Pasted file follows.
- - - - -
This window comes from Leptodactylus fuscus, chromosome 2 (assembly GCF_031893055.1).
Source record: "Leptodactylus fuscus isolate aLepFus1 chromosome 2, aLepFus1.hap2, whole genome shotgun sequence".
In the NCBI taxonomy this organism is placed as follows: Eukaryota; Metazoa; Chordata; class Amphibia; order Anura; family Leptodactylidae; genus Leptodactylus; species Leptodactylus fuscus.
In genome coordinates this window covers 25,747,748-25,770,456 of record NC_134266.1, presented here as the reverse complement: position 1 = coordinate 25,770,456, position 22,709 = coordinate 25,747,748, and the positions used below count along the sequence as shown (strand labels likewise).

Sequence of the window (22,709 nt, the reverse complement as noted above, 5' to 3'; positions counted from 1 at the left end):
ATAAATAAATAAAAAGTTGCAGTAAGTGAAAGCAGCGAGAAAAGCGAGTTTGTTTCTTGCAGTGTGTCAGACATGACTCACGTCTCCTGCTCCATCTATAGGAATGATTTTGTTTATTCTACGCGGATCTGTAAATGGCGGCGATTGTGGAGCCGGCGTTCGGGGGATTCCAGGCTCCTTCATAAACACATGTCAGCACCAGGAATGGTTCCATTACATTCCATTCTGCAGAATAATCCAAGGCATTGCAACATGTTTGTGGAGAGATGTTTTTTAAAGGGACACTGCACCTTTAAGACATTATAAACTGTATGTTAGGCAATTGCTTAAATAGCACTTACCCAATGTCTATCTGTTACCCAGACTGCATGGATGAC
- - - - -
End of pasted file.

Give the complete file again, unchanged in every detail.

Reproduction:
This window comes from Leptodactylus fuscus, chromosome 2 (assembly GCF_031893055.1).
Source record: "Leptodactylus fuscus isolate aLepFus1 chromosome 2, aLepFus1.hap2, whole genome shotgun sequence".
In the NCBI taxonomy this organism is placed as follows: Eukaryota; Metazoa; Chordata; class Amphibia; order Anura; family Leptodactylidae; genus Leptodactylus; species Leptodactylus fuscus.
In genome coordinates this window covers 25,747,748-25,770,456 of record NC_134266.1, presented here as the reverse complement: position 1 = coordinate 25,770,456, position 22,709 = coordinate 25,747,748, and the positions used below count along the sequence as shown (strand labels likewise).

Sequence of the window (22,709 nt, the reverse complement as noted above, 5' to 3'; positions counted from 1 at the left end):
ATAAATAAATAAAAAGTTGCAGTAAGTGAAAGCAGCGAGAAAAGCGAGTTTGTTTCTTGCAGTGTGTCAGACATGACTCACGTCTCCTGCTCCATCTATAGGAATGATTTTGTTTATTCTACGCGGATCTGTAAATGGCGGCGATTGTGGAGCCGGCGTTCGGGGGATTCCAGGCTCCTTCATAAACACATGTCAGCACCAGGAATGGTTCCATTACATTCCATTCTGCAGAATAATCCAAGGCATTGCAACATGTTTGTGGAGAGATGTTTTTTAAAGGGACACTGCACCTTTAAGACATTATAAACTGTATGTTAGGCAATTGCTTAAATAGCACTTACCCAATGTCTATCTGTTACCCAGACTGCATGGATGAC